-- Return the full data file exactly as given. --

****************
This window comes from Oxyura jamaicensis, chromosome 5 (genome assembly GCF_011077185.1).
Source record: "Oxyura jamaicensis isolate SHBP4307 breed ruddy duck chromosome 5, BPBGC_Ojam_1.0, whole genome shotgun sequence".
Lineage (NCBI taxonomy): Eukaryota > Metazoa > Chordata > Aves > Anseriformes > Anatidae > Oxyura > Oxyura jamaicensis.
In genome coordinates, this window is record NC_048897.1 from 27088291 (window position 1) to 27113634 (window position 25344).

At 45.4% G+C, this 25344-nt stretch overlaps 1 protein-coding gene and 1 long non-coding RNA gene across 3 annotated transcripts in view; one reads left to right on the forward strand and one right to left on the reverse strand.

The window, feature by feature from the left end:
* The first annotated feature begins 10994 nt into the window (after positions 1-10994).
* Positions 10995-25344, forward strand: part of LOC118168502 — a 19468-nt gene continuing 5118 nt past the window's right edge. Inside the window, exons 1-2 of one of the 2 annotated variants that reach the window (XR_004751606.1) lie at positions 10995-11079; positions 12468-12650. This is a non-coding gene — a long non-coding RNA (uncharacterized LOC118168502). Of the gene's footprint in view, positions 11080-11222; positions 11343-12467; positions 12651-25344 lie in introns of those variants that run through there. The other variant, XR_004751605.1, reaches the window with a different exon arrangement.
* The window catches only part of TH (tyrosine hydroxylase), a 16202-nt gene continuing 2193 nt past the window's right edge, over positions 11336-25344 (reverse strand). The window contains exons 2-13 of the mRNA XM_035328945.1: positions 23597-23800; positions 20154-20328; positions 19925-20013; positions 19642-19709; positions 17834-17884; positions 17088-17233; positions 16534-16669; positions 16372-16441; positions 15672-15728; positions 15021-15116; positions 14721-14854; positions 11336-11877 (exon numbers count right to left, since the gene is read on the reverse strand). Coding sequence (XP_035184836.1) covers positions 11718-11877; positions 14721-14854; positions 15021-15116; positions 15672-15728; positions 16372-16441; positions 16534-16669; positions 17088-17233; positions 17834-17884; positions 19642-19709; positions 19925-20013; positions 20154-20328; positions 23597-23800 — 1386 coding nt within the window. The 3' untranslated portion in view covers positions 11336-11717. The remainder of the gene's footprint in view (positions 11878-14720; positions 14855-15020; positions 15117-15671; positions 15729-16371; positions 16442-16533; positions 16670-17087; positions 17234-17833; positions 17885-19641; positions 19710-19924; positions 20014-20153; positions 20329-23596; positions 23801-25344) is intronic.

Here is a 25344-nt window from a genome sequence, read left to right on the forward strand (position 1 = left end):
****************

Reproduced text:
This window comes from Oxyura jamaicensis, chromosome 5 (genome assembly GCF_011077185.1).
Source record: "Oxyura jamaicensis isolate SHBP4307 breed ruddy duck chromosome 5, BPBGC_Ojam_1.0, whole genome shotgun sequence".
Lineage (NCBI taxonomy): Eukaryota > Metazoa > Chordata > Aves > Anseriformes > Anatidae > Oxyura > Oxyura jamaicensis.
In genome coordinates, this window is record NC_048897.1 from 27088291 (window position 1) to 27113634 (window position 25344).

At 45.4% G+C, this 25344-nt stretch overlaps 1 protein-coding gene and 1 long non-coding RNA gene across 3 annotated transcripts in view; one reads left to right on the forward strand and one right to left on the reverse strand.

The window, feature by feature from the left end:
* The first annotated feature begins 10994 nt into the window (after positions 1-10994).
* Positions 10995-25344, forward strand: part of LOC118168502 — a 19468-nt gene continuing 5118 nt past the window's right edge. Inside the window, exons 1-2 of one of the 2 annotated variants that reach the window (XR_004751606.1) lie at positions 10995-11079; positions 12468-12650. This is a non-coding gene — a long non-coding RNA (uncharacterized LOC118168502). Of the gene's footprint in view, positions 11080-11222; positions 11343-12467; positions 12651-25344 lie in introns of those variants that run through there. The other variant, XR_004751605.1, reaches the window with a different exon arrangement.
* The window catches only part of TH (tyrosine hydroxylase), a 16202-nt gene continuing 2193 nt past the window's right edge, over positions 11336-25344 (reverse strand). The window contains exons 2-13 of the mRNA XM_035328945.1: positions 23597-23800; positions 20154-20328; positions 19925-20013; positions 19642-19709; positions 17834-17884; positions 17088-17233; positions 16534-16669; positions 16372-16441; positions 15672-15728; positions 15021-15116; positions 14721-14854; positions 11336-11877 (exon numbers count right to left, since the gene is read on the reverse strand). Coding sequence (XP_035184836.1) covers positions 11718-11877; positions 14721-14854; positions 15021-15116; positions 15672-15728; positions 16372-16441; positions 16534-16669; positions 17088-17233; positions 17834-17884; positions 19642-19709; positions 19925-20013; positions 20154-20328; positions 23597-23800 — 1386 coding nt within the window. The 3' untranslated portion in view covers positions 11336-11717. The remainder of the gene's footprint in view (positions 11878-14720; positions 14855-15020; positions 15117-15671; positions 15729-16371; positions 16442-16533; positions 16670-17087; positions 17234-17833; positions 17885-19641; positions 19710-19924; positions 20014-20153; positions 20329-23596; positions 23801-25344) is intronic.

Here is a 25344-nt window from a genome sequence, read left to right on the forward strand (position 1 = left end):